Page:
Ethel Skakel Kennedy, 84, who was married to Robert F. Kennedy for 18 years and has been keeping his work and memory alive for another 44 and counting since his death in this very city, looks warily at the digital recorder I’ve taken out of my front inside pocket. That doesn’t seem like such a good idea, she makes clear.
Her youngest daughter, Rory, 43, who has made a name for herself filming and recording people’s words and actions, is seated next to Ethel on the sofa and offers a sympathetic, even collegial half frown, as if to say: Tough break — don’t waste your time trying to sway my mother. Look how long it took me.
Rory — who has made plenty of notable award-winning and Oscar-nominated documentaries on topics as varied as Appalachian poverty, the U.S.-Mexican border and torture at Abu Ghraib — has finally made the movie many thought she would never make. The one about her family.
“Ethel,” premiering on HBO on Thursday night, perhaps isn’t what fervent students of the Kennedy mystique (which is still about half the checkout lines of America) may have hoped. People who think the Kennedy cake has been overfrosted surely won’t fall for it, even though the film is undeniably moving. No one in the film tells all, certainly not Ethel.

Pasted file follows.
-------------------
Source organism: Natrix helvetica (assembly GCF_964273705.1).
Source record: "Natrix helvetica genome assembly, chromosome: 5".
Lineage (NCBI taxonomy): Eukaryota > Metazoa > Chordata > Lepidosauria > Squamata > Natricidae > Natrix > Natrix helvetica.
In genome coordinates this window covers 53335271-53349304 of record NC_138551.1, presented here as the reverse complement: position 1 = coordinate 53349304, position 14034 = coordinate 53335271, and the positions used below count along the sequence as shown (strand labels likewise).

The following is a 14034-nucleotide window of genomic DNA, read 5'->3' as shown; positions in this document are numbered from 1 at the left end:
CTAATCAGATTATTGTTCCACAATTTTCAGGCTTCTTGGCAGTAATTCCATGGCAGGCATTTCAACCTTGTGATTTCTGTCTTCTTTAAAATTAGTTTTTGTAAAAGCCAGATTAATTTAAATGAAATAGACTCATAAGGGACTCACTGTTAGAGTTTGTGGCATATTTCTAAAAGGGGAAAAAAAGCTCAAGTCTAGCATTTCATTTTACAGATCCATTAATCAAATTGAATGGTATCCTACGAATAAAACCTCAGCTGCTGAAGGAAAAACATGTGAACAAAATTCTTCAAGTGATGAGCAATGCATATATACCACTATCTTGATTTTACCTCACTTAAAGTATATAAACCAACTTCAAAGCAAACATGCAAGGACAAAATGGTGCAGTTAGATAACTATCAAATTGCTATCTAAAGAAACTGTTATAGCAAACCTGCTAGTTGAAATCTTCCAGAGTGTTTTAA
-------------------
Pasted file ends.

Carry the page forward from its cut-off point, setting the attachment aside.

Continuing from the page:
In the first few minutes of the film, Rory leads her mother to a chair in a well-lit sitting room in Hyannisport. “Why should I have to answer all these questions?” Ethel wants to know.
“Well, we’re making a documentary about you,” Rory says.
“Such a bad idea,” Ethel says with a grimace.
Kennedys don’t cry (as eldest sibling Kathleen Kennedy Townsend, now 61, notes in the film), and they don’t divulge. Ethel hasn’t granted an interview of any length or depth in more than two decades.
On this particular August afternoon, she’ll give several short interviews to outlets besides The Washington Post — revealing little — and then she and Rory will sit on a stage for 20 minutes before a couple of hundred critics and reporters during HBO’s session at the TV industry’s summer press tour. The writers are free to ask anything they want, including whether Ethel’s grandson, Conor, might one day marry the singer Taylor Swift, to whom he has been linked in gossip columns. (“We should be so lucky,” Ethel says. “You can just leave it at that,” Rory says, baffled.)